Phronesis

Phronesis

Phronesis (Greek: φρόνησις) in Aristotle's "Nicomachean Ethics" is the virtue of moral thought, usually translated "practical wisdom", sometimes as "prudence".

Aristotle distinguishes between two intellectual virtues: "sophia" and "phronesis". "Sophia" (usually translated "wisdom") is the ability to think well about the nature of the world, to discern why the world is the way it is (this is sometimes equated with science); "sophia" involves deliberation concerning universal truths. "Phronesis" is the capability to consider the mode of action in order to deliver change, especially to enhance the quality of life. Aristotle says that "phronesis" is not simply a skill, however, as it involves not only the ability to decide how to achieve a certain end, but also the ability to reflect upon and determine that end (this latter point is denied by some commentators, who contend that Aristotle considers the desired end, "eudaimonia", to be given, such that "phronesis" is merely the ability to achieve that end).

Gaining "phronesis" requires maturation, in Aristotle's thought:

"Phronesis" is concerned with particulars, because it is concerned with how to act in particular situations. One can learn the principles of action, but applying them in the real world, in situations one could not have foreseen, requires experience of the world. For example, if one knows that one should be honest, one might act in certain situations in ways that cause pain and offense; knowing how to apply honesty in balance with other considerations and in specific contexts requires experience.

Aristotle holds that having "phronesis" is both necessary and sufficient for being virtuous; because "phronesis" is practical, it is impossible to be both "phronimos" and akratic.

Aristotle's importance to mediæval European thought led "phronesis" to be included as one of the four cardinal virtues.

Bent Flyvbjerg, in his book Making Social Science Matter, has argued that instead of trying to emulate the natural sciences, the social sciences should be practiced as "phronesis". Phronetic social science [http://flyvbjerg.plan.aau.dk/whatisphronetic.php] focuses on four value-rational questions: (1) Where are we going? (2) Who gains and who loses, by which mechanisms of power? (3) Is this development desirable? (4) What should we do about it?

In "After Virtue" Alasdair MacIntyre makes a similar call for a phronetic social science, combined with weighty criticism of attempts by social scientists to emulate natural science. He points out that for every prediction made by a social scientific theory there are usually counter-examples. These derive from the unpredictability of human beings, and the fact that one unpredictable human being can have a world-changing impact. Following Pascal, he points out that the shape of Cleopatra's nose changed the course of history, for if her profile had not been classically beautiful it is unlikely that Mark Anthony would have pursued her, with significant consequences for Roman political history.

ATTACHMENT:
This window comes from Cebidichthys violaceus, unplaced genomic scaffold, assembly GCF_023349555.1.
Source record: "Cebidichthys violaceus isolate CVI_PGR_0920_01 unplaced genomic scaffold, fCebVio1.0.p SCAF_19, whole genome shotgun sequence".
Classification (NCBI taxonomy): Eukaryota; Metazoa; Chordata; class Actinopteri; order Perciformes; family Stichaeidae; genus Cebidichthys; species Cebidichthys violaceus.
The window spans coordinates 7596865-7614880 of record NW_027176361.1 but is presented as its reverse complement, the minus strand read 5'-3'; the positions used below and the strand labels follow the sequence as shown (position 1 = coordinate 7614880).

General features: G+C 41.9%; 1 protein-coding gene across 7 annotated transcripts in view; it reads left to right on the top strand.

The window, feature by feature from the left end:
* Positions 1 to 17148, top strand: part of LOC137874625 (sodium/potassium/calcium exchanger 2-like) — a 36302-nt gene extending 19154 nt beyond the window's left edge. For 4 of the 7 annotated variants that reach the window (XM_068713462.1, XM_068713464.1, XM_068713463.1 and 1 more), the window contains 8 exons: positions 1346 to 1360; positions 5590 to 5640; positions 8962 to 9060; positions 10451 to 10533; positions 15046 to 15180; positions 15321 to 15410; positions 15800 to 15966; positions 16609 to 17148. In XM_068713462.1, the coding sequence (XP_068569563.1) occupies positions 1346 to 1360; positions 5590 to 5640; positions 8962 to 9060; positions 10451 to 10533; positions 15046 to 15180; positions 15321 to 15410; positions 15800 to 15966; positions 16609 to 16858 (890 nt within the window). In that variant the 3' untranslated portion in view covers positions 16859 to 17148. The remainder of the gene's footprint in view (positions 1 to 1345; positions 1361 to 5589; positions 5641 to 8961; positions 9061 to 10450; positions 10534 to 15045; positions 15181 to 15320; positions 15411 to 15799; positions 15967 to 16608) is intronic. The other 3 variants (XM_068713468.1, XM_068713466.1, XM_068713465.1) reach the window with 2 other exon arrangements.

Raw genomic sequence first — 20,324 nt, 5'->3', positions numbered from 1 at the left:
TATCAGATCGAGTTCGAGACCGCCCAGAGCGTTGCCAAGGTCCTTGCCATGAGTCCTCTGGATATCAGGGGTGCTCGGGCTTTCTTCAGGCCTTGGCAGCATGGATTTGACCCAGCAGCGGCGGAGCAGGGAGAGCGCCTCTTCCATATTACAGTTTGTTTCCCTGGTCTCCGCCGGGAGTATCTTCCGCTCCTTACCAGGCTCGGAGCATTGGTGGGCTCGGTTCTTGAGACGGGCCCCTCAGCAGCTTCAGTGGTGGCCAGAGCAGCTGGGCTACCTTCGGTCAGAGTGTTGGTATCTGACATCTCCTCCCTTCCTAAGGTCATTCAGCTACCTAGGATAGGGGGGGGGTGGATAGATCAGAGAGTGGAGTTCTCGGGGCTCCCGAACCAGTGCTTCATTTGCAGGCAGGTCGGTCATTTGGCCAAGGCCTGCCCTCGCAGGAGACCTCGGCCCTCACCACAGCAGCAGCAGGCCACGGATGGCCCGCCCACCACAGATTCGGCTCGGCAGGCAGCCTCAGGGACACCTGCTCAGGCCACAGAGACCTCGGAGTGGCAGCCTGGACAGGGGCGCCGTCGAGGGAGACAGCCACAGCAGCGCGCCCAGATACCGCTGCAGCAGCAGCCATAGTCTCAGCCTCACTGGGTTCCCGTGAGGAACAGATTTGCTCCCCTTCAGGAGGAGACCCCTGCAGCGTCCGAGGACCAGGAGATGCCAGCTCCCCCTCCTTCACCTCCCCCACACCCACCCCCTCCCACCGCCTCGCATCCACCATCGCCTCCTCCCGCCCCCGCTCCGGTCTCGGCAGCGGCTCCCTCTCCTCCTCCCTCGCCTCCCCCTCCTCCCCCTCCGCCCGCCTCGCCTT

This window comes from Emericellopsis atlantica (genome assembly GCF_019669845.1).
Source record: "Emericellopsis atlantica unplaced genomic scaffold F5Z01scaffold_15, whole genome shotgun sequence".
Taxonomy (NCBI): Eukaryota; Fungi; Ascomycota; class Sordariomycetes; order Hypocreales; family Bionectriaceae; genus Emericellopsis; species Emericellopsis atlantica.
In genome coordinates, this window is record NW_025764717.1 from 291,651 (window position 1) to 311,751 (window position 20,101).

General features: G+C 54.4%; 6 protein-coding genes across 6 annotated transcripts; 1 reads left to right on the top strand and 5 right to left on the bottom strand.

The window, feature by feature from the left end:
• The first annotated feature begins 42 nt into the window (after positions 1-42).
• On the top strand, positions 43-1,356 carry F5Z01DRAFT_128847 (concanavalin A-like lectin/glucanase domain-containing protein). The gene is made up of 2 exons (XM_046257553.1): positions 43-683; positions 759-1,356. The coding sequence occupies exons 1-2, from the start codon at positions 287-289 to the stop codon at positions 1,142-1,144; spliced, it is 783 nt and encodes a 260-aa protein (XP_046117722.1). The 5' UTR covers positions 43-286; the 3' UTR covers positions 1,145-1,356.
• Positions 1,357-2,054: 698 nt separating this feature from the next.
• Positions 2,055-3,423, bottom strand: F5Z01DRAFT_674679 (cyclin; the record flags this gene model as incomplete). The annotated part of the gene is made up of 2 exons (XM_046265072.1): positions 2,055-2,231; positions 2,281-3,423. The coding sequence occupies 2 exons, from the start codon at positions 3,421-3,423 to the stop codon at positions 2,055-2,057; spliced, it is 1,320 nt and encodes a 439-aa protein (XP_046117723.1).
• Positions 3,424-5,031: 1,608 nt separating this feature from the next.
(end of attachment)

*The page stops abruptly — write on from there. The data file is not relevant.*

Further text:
ources and further reading

*Aristotle, "Nicomachean Ethics", dual text, with translation by H. Rackham (Harvard University Press, 1934) ISBN 0-674-99081-1 [http://books.google.com/books?vid=ISBN0140449493&id=iBoqmEvavawC&pg=PA3&lpg=PA3&dq=Nicomachean+Ethics&sig=EMMlPhGOf24OmYfLyjo557b7Y5g]
*Aristotle, "Nicomachean Ethics" trans. Terence Irwin (2nd edition; Hackett, 1999) ISBN 0-87220-464-2
*Robert Bernasconi, “Heidegger’s Destruction of Phronesis,” "Southern Journal of Philosophy" 28 supp. (1989): 127–47.
* [http://books.google.com/books?id=yVBXPf50EV0C&printsec=frontcover&dq=%22making+social+science+matter%22&ie=ISO-8859-1&sig=CNCTRgLt1z1rRBTbFsPrUf_w_M0 Flyvbjerg, Bent, "Making Social Science Matter: Why Social Inquiry Fails and How It Can Succeed Again" (Cambridge: Cambridge University Press, 2001).]
*Clifford Geertz, "Empowering Aristotle." Science, vol. 293, July 6, 2001, p. 53. [http://www.iwp.uni-linz.ac.at/lxe/sektktf/gg/GeertzTexts/Empowering_Aristotle.htm]
*Martin Heidegger, "Plato's Sophist" (Bloomington: Indiana University Press, 1997).
*Gerard J. Hughes, "Aristotle on Ethics" (Routledge, 2001) ISBN 0-415-22187-0
*Alasdair MacIntyre, "After Virtue" (Duckworth, 1985)ISBN 0-7156-1663-3
*William McNeill, "The Glance of the Eye: Heidegger, Aristotle, and the Ends of Theory" (Albany: State University of New York Press, 1999).
*Amélie Oksenberg Rorty [ed.] , "Essays on Aristotle's Ethics" (University of California Press, 1980) ISBN 0-520-04041-4
*Richard Sorabji, "Aristotle on the Role of Intellect in Virtue" ("Proceedings of the Aristotelian Society" 74, 1973–1974; pp 107–129. Reprinted in Rorty)
*David Wiggins, "Deliberation and Practical Reason" ("Proceedings of the Aristotelian Society" 76, 1975–1976; pp 29–51. Reprinted in Rorty)

See also

*Aristotle
*Phronesis in social science
*Rhetorical reason
*Casuistry

External links

* [http://flyvbjerg.plan.aau.dk/whatisphronetic.php What is phronetic social science?]


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  • phronesis — /froh nee sis/, n. Philos. wisdom in determining ends and the means of attaining them. [1885 90; Gk phrónesis thinking, equiv. to phrone (verbid s. of phroneîn to think; akin to phren mind) + sis SIS] * * * ‖ phronesis (frəʊˈniːsɪs) [a. Gr.… …   Useful english dictionary

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  • phronesis — /froh nee sis/, n. Philos. wisdom in determining ends and the means of attaining them. [1885 90; < Gk phrónesis thinking, equiv. to phrone (verbid s. of phroneîn to think; akin to phren mind) + sis SIS] * * * …   Universalium

  • phronesis — noun The virtue of practical wisdom as posited by Aristotle …   Wiktionary

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